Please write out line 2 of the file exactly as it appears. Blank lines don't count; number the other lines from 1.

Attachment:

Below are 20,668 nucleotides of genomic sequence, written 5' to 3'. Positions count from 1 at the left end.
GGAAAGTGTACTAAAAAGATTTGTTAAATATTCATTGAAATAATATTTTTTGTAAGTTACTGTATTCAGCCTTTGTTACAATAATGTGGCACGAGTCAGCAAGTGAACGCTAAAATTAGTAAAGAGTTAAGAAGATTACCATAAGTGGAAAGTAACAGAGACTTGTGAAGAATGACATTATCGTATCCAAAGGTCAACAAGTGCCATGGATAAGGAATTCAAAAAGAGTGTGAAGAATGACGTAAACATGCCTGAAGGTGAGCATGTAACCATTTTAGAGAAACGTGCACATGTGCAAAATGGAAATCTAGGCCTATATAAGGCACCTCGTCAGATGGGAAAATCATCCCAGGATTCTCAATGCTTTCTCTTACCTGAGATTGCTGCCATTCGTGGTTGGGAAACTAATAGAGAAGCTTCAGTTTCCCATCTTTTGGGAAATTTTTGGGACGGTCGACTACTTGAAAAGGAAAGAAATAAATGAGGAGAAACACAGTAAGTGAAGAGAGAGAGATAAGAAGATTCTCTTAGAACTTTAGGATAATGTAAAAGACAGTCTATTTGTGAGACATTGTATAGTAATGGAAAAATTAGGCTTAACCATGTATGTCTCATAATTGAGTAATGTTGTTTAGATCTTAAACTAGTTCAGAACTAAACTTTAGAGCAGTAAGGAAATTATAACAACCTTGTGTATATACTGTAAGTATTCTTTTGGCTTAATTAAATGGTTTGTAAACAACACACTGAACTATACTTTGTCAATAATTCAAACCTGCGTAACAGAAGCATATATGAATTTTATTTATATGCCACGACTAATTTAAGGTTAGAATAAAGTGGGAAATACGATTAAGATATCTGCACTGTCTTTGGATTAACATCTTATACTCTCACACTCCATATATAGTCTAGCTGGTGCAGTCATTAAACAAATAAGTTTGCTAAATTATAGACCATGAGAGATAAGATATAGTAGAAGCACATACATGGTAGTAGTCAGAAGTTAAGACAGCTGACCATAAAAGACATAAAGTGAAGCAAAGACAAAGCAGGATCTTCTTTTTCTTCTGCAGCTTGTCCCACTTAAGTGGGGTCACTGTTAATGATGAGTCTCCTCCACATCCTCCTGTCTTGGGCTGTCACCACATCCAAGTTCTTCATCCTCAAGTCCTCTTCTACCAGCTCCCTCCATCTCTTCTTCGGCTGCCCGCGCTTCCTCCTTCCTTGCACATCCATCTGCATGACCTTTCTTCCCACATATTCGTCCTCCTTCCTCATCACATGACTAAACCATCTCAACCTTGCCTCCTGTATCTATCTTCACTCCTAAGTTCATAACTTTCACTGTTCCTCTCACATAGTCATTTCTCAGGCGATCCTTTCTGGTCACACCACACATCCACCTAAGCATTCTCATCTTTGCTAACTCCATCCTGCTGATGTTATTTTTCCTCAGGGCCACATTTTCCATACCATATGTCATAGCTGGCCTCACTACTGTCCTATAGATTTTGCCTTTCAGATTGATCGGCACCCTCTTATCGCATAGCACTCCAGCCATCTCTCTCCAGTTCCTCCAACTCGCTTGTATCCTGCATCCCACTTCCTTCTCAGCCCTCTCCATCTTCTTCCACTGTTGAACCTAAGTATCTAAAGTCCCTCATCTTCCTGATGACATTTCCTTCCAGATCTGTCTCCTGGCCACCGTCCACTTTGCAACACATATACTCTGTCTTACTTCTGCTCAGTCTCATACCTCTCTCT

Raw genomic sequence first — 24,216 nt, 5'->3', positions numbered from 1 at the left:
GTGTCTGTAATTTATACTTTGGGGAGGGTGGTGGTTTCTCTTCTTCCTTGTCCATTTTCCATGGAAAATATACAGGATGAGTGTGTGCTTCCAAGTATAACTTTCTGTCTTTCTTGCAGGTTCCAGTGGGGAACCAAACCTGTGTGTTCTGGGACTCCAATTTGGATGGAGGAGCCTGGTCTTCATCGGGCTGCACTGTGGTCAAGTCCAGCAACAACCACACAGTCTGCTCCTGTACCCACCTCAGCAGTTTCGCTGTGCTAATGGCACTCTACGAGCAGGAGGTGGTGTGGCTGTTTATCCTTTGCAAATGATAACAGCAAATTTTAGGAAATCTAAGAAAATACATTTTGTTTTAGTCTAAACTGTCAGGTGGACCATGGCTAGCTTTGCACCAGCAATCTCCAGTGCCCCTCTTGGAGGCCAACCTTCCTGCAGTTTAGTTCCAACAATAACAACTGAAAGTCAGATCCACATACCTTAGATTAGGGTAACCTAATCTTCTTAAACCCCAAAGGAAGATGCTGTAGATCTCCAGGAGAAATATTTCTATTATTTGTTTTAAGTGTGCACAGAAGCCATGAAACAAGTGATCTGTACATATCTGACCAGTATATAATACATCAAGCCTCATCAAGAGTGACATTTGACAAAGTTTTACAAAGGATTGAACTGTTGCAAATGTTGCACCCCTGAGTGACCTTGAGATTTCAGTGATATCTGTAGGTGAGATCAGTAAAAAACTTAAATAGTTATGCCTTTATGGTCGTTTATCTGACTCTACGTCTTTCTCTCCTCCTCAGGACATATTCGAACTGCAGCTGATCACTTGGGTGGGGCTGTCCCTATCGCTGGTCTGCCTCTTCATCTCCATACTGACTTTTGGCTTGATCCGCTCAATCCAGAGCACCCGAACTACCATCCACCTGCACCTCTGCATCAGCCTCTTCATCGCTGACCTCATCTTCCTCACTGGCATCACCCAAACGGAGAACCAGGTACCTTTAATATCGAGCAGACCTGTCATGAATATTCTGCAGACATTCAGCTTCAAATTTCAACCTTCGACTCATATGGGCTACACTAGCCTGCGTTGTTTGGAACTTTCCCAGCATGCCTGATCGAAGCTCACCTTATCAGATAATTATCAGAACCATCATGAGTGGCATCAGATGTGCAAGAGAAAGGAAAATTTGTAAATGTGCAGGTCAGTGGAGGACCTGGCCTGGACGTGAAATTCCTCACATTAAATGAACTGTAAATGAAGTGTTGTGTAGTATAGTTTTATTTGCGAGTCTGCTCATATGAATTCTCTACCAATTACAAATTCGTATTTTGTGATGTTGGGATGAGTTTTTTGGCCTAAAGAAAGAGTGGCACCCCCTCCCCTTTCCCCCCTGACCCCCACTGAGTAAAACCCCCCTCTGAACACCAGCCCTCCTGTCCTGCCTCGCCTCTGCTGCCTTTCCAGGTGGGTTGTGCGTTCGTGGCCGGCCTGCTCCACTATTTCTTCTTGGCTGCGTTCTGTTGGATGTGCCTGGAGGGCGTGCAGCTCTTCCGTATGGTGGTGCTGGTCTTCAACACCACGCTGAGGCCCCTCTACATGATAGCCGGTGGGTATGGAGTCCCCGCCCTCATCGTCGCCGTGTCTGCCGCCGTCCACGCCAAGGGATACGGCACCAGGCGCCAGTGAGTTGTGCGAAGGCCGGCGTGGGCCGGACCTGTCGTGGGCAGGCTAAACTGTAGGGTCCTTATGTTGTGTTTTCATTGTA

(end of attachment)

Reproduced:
GGAAAGTGTACTAAAAAGATTTGTTAAATATTCATTGAAATAATATTTTTTGTAAGTTACTGTATTCAGCCTTTGTTACAATAATGTGGCACGAGTCAGCAAGTGAACGCTAAAATTAGTAAAGAGTTAAGAAGATTACCATAAGTGGAAAGTAACAGAGACTTGTGAAGAATGACATTATCGTATCCAAAGGTCAACAAGTGCCATGGATAAGGAATTCAAAAAGAGTGTGAAGAATGACGTAAACATGCCTGAAGGTGAGCATGTAACCATTTTAGAGAAACGTGCACATGTGCAAAATGGAAATCTAGGCCTATATAAGGCACCTCGTCAGATGGGAAAATCATCCCAGGATTCTCAATGCTTTCTCTTACCTGAGATTGCTGCCATTCGTGGTTGGGAAACTAATAGAGAAGCTTCAGTTTCCCATCTTTTGGGAAATTTTTGGGACGGTCGACTACTTGAAAAGGAAAGAAATAAATGAGGAGAAACACAGTAAGTGAAGAGAGAGAGATAAGAAGATTCTCTTAGAACTTTAGGATAATGTAAAAGACAGTCTATTTGTGAGACATTGTATAGTAATGGAAAAATTAGGCTTAACCATGTATGTCTCATAATTGAGTAATGTTGTTTAGATCTTAAACTAGTTCAGAACTAAACTTTAGAGCAGTAAGGAAATTATAACAACCTTGTGTATATACTGTAAGTATTCTTTTGGCTTAATTAAATGGTTTGTAAACAACACACTGAACTATACTTTGTCAATAATTCAAACCTGCGTAACAGAAGCATATATGAATTTTATTTATATGCCACGACTAATTTAAGGTTAGAATAAAGTGGGAAATACGATTAAGATATCTGCACTGTCTTTGGATTAACATCTTATACTCTCACACTCCATATATAGTCTAGCTGGTGCAGTCATTAAACAAATAAGTTTGCTAAATTATAGACCATGAGAGATAAGATATAGTAGAAGCACATACATGGTAGTAGTCAGAAGTTAAGACAGCTGACCATAAAAGACATAAAGTGAAGCAAAGACAAAGCAGGATCTTCTTTTTCTTCTGCAGCTTGTCCCACTTAAGTGGGGTCACTGTTAATGATGAGTCTCCTCCACATCCTCCTGTCTTGGGCTGTCACCACATCCAAGTTCTTCATCCTCAAGTCCTCTTCTACCAGCTCCCTCCATCTCTTCTTCGGCTGCCCGCGCTTCCTCCTTCCTTGCACATCCATCTGCATGACCTTTCTTCCCACATATTCGTCCTCCTTCCTCATCACATGACTAAACCATCTCAACCTTGCCTCCTGTATCTATCTTCACTCCTAAGTTCATAACTTTCACTGTTCCTCTCACATAGTCATTTCTCAGGCGATCCTTTCTGGTCACACCACACATCCACCTAAGCATTCTCATCTTTGCTAACTCCATCCTGCTGATGTTATTTTTCCTCAGGGCCACATTTTCCATACCATATGTCATAGCTGGCCTCACTACTGTCCTATAGATTTTGCCTTTCAGATTGATCGGCACCCTCTTATCGCATAGCACTCCAGCCATCTCTCTCCAGTTCCTCCAACTCGCTTGTATCCTGCATCCCACTTCCTTCTCAGCCCTCTCCATCTTCTTCCACTGTTGAACCTAAGTATCTAAAGTCCCTCATCTTCCTGATGACATTTCCTTCCAGATCTGTCTCCTGGCCACCGTCCACTTTGCAACACATATACTCTGTCTTACTTCTGCTCAGTCTCATACCTCTCTCT